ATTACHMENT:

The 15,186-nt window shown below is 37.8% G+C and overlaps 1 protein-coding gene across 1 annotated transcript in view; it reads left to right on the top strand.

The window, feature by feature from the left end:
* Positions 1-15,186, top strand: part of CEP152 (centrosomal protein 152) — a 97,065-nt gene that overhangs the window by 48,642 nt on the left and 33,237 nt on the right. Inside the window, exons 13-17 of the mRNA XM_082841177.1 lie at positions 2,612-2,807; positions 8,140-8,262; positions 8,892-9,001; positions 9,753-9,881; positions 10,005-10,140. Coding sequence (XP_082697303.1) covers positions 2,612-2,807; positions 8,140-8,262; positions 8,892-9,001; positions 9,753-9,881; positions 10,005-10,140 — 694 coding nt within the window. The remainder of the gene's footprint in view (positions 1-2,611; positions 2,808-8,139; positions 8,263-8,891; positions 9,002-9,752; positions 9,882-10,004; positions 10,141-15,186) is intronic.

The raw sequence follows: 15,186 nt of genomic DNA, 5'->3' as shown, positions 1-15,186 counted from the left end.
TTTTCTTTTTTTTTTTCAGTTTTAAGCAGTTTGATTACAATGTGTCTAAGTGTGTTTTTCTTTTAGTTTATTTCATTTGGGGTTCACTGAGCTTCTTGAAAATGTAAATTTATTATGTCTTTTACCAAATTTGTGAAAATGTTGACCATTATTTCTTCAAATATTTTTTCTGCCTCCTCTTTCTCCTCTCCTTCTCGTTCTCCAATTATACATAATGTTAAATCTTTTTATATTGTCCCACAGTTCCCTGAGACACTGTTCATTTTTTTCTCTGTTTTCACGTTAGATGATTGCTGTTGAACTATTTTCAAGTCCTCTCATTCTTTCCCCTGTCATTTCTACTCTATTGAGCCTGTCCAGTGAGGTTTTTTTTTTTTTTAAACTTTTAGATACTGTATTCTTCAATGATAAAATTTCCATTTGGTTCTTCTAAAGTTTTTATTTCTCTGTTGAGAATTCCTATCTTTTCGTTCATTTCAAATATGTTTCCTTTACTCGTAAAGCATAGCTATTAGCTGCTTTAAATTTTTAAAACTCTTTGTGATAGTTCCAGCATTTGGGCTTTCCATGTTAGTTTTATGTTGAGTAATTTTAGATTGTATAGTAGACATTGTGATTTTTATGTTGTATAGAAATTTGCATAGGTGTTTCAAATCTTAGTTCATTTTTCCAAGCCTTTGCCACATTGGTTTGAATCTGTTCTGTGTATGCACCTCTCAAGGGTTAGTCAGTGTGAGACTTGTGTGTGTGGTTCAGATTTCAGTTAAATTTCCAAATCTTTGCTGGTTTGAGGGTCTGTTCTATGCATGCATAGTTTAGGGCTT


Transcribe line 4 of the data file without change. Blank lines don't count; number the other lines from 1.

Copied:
The raw sequence follows: 15,186 nt of genomic DNA, 5'->3' as shown, positions 1-15,186 counted from the left end.